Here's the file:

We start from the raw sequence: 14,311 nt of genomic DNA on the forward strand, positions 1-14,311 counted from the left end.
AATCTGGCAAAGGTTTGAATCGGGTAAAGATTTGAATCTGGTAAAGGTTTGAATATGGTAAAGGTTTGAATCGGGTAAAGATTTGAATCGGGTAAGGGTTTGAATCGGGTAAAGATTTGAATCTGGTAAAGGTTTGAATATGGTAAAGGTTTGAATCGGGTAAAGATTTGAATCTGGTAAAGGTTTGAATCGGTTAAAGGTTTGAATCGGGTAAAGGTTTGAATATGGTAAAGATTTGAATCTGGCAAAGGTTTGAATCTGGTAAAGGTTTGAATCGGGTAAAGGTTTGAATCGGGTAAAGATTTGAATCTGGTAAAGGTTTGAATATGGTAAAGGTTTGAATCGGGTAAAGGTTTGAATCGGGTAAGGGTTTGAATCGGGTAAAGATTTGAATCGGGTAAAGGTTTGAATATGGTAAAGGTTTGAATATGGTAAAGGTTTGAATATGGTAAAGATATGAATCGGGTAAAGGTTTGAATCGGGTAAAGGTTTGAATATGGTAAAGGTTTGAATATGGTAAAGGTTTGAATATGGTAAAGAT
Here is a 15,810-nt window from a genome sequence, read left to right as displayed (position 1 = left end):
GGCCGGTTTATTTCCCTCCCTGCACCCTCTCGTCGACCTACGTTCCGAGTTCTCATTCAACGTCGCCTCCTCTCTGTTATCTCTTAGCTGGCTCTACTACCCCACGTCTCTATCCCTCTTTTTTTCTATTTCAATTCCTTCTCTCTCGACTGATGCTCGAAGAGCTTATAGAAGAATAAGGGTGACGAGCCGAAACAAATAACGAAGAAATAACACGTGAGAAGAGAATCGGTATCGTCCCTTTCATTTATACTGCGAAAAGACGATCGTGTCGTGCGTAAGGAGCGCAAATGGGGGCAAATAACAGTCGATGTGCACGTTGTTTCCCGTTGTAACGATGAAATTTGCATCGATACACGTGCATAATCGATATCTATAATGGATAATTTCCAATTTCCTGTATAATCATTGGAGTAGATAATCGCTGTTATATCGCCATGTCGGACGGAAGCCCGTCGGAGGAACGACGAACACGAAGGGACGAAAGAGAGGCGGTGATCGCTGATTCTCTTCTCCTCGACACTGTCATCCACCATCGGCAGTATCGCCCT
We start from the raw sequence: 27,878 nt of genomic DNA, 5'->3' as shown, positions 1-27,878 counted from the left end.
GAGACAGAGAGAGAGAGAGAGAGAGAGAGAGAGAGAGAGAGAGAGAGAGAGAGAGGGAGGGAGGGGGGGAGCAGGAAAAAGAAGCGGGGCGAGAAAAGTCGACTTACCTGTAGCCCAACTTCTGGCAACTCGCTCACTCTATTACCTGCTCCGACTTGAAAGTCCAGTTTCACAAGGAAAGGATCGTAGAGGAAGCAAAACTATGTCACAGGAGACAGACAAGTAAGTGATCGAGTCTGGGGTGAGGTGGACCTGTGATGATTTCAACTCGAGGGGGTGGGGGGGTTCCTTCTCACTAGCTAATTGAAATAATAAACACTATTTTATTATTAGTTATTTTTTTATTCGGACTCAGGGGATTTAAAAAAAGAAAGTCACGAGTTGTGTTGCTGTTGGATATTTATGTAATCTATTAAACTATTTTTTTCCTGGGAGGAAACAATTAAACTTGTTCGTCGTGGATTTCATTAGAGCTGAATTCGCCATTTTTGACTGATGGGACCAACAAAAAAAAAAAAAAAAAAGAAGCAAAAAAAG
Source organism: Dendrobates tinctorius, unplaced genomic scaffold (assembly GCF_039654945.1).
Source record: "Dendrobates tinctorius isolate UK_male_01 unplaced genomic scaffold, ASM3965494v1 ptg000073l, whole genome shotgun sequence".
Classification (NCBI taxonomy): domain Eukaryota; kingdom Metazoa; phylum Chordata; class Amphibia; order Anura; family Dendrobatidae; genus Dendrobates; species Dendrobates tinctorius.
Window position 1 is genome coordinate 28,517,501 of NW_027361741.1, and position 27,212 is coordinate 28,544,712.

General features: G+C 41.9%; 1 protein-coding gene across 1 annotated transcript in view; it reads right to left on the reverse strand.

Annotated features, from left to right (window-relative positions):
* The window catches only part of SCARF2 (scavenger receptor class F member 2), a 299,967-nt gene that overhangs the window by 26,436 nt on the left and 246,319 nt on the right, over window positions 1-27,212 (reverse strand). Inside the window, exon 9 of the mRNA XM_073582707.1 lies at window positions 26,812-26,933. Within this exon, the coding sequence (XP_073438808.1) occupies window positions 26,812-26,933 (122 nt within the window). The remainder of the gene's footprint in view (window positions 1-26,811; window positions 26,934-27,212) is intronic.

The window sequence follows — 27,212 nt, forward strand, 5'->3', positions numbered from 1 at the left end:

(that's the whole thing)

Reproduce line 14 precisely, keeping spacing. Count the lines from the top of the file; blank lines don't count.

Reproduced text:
The window sequence follows — 27,212 nt, forward strand, 5'->3', positions numbered from 1 at the left end: